“Jumping Lon Chaney in a boffo fright wig.” Sam


Cartoon graphics in full 3D provide a surreal setting suitable to Sam and Max’s outré behavior.  Culture Shock juxtaposes the known and real with the freakish and unreal, while successfully blending comic brightness with street weary grunge.  The four locations you’ll visit brim with sight gags.

Sam and Max’s office is on a litter-lined downtown street complete with a bent parking meter and a convenience, or should I say, Inconvenience Store.  Their seedy office suggests an old fashioned, down at the heels detective.  But a closer look reveals bullet holes in the walls, a goldfish inside the water cooler, Jesse James’ mounted hand (with signature), and a rat hole equipped with a mailbox. 

The player controls Sam, who saunters along in a fluid motion as Max wanders nearby.  They patrol the streets (if patrolling it can be called) in a classic Desoto.  Oh, and did you notice? The sky is yellow!

Most objects appear smooth.  For example, Jimmy Two Teeth’s fur is gray, but slick. Brick walls are texture free. 

“That’s just the sort of ridiculous lucky break I need.” Sam


Professional voicing contributes much to the game’s success.  These are not the original voice actors from the first Sam and Max game, but each voice suits the character well.  Brady’s voice reminded me of Shaggy from the Scooby Doo cartoon series.  The occasional whiny Soda Popper annoyed me, but that was the voice actor’s intent.    

Ambient sounds play a supporting role.  I noticed Sam’s footsteps, occasional doors opening and closing, traffic noises, and the whoosh of a passing train.  While adequate for their assigned role of filling out the game, they are not immersive. 

The background music is jazzy and upbeat.  It succeeds wonderfully in setting and sustaining a carefree mood.  Every now and then, it seemed to pay tribute to the music typical of detective shows of days past.

“What kind of steroids does he use on his hair?” Max


Culture Shock offers a mixture of inventory and logic puzzles.  All are well integrated into the story line.  Some offer a fresh and innovative approach.  My favorite puzzle literally had me “head over heels.”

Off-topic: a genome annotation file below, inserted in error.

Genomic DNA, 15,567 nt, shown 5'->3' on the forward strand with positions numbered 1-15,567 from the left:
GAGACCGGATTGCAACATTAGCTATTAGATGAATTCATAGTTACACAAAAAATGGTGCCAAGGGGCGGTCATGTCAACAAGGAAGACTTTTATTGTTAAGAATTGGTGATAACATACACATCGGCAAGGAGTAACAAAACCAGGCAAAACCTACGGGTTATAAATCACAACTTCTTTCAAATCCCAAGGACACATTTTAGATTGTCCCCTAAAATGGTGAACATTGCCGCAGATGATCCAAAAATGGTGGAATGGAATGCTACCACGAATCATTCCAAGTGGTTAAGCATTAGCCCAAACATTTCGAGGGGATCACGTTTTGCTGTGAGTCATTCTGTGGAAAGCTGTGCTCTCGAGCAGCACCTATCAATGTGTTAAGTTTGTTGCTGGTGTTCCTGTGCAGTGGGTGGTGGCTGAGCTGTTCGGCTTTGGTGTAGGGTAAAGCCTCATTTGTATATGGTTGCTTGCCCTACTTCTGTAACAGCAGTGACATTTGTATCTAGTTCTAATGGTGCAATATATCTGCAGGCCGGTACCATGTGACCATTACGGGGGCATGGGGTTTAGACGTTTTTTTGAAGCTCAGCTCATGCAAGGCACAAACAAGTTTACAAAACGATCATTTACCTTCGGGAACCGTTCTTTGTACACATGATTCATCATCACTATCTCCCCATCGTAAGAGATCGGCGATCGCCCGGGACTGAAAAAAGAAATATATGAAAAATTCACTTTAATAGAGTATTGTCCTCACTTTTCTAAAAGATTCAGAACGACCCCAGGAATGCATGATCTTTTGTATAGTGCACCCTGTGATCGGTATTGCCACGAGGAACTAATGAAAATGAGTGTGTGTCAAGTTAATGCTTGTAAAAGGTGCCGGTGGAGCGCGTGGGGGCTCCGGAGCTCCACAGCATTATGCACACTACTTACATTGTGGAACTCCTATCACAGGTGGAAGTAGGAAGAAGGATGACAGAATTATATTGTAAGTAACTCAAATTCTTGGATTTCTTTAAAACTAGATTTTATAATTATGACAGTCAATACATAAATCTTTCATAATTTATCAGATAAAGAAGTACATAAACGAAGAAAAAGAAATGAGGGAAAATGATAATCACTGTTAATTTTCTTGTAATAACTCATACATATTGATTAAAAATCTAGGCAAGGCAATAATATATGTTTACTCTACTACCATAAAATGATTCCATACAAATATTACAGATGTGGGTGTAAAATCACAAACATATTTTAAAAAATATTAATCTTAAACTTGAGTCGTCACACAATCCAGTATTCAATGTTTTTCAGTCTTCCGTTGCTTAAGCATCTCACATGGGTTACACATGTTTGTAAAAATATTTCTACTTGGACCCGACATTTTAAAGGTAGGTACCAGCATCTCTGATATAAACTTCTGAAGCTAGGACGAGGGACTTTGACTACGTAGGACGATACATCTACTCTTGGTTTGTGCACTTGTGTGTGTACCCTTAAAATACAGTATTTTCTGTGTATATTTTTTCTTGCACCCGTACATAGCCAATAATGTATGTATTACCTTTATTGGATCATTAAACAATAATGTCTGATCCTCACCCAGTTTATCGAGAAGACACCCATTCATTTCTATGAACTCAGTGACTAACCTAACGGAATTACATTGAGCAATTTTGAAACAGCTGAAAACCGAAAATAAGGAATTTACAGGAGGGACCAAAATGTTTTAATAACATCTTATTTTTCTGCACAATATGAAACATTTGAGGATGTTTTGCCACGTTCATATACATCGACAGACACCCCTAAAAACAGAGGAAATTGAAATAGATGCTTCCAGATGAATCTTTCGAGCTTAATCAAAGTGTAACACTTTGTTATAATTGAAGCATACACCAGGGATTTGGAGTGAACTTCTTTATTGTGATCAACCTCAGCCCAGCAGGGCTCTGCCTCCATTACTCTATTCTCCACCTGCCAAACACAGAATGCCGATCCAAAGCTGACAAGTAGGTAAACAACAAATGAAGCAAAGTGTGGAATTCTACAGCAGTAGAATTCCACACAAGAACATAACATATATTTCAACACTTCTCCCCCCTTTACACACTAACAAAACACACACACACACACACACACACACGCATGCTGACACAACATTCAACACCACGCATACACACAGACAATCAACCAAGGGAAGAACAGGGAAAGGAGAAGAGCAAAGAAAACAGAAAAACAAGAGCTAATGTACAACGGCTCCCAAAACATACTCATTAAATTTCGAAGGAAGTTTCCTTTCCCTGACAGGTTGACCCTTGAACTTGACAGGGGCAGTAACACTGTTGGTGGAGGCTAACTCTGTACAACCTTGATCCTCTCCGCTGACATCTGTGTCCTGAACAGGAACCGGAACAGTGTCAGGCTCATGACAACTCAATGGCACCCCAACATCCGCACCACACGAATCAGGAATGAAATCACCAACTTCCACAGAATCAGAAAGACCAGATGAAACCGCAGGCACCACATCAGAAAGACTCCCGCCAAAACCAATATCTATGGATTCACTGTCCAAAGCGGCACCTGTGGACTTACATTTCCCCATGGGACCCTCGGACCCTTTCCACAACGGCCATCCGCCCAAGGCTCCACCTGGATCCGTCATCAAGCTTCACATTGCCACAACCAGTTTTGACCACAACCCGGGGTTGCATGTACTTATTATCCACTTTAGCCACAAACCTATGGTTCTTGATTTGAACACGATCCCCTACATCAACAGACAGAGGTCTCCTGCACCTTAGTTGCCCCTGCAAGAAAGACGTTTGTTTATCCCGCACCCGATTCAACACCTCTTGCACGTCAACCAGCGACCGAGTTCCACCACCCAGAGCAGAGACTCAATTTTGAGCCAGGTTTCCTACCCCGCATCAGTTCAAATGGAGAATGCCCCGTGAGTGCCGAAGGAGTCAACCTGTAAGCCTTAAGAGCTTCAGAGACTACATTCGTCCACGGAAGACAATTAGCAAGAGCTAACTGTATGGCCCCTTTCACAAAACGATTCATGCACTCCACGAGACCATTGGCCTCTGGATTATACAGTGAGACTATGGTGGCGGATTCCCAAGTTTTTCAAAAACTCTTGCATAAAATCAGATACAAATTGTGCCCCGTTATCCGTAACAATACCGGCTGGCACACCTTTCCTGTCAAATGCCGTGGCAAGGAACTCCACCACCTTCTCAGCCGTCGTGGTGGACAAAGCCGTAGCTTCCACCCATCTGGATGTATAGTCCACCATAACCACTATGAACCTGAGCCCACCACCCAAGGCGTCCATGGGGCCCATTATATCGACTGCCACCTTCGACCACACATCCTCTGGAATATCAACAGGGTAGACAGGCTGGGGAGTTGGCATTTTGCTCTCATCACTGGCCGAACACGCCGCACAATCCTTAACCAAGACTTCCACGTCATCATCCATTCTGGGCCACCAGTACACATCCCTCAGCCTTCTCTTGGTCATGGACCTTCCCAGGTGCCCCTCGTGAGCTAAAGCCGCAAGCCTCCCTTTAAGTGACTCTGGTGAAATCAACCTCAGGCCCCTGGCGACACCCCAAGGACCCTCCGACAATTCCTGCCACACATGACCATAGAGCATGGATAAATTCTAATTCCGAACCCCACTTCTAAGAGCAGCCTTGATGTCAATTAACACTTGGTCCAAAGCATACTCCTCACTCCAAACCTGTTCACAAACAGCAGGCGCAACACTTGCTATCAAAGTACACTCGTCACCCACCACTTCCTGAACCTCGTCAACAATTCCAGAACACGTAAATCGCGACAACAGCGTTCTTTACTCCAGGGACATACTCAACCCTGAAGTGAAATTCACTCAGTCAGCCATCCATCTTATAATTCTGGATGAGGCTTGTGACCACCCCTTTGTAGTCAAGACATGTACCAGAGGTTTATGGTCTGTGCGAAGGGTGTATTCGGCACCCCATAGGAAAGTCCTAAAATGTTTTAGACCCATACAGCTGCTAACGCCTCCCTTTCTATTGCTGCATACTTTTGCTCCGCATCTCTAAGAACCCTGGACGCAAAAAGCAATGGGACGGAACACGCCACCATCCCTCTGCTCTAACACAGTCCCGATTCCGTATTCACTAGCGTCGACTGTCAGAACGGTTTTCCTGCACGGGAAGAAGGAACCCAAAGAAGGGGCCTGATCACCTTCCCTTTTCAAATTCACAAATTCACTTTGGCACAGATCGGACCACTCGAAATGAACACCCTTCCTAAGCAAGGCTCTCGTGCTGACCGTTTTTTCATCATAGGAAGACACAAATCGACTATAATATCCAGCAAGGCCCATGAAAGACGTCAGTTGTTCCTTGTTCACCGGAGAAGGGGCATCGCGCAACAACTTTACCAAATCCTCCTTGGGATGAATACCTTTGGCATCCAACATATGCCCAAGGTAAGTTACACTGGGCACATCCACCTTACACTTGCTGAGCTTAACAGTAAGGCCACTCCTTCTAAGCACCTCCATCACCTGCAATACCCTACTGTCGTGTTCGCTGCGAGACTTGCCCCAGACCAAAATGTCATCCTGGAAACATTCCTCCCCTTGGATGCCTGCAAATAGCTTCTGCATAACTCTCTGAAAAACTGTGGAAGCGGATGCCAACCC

Puzzle difficulty is well matched to the tone of the game -- light-hearted and fun.  None are tricky, but the answer is not always obvious.  Though I was stuck a time or two, it was never because the clue was obscure or illogical -- at least not given the context of this game. 

I was very pleased to find no sound, timed, or slider puzzles.  I also did not find any mazes, puzzles requiring color discrimination, mini-games, mechanical puzzles, or any requiring quick reflexes. 

“I think his brain is stuck.  Is the Taser charged up?” Max

Game play

Culture Shock is a mouse-controlled, third person game.  While linear, it allows the player great latitude of action.  Certain puzzles must be completed to trigger key elements.  However, sometimes you can complete a section of a puzzle, then work on another puzzle, or enjoy some quality time in the Desoto.  Practice sidewalk driving or 360 degree aerial flips.  Then, return to puzzle solving.  

Though advertised as two to three hours in length, I played considerably longer than that the first time through.

“Mwahahaha! Better. Better.” Mysterious villain


Culture Shock downloaded via GameTap on my DSL line in about twenty minutes.  It was completely stable during play.  The well designed interface is intuitive and easy to use.

My favorite option allows you to control the volume of each sound component individually.  Other options include graphics quality, subtitles, pop-up text, and warp drive.  Warp drive affects the speed of the Desoto.  While too fast for my taste, it is perfect for those of the video generation.

There are twenty-four save slots which is a gracious plenty, and you can save at any time.  You cannot name your saves.  Instead, saves are identified by a largish screen capture, date, and time.  Additionally, the game auto saves with each location change.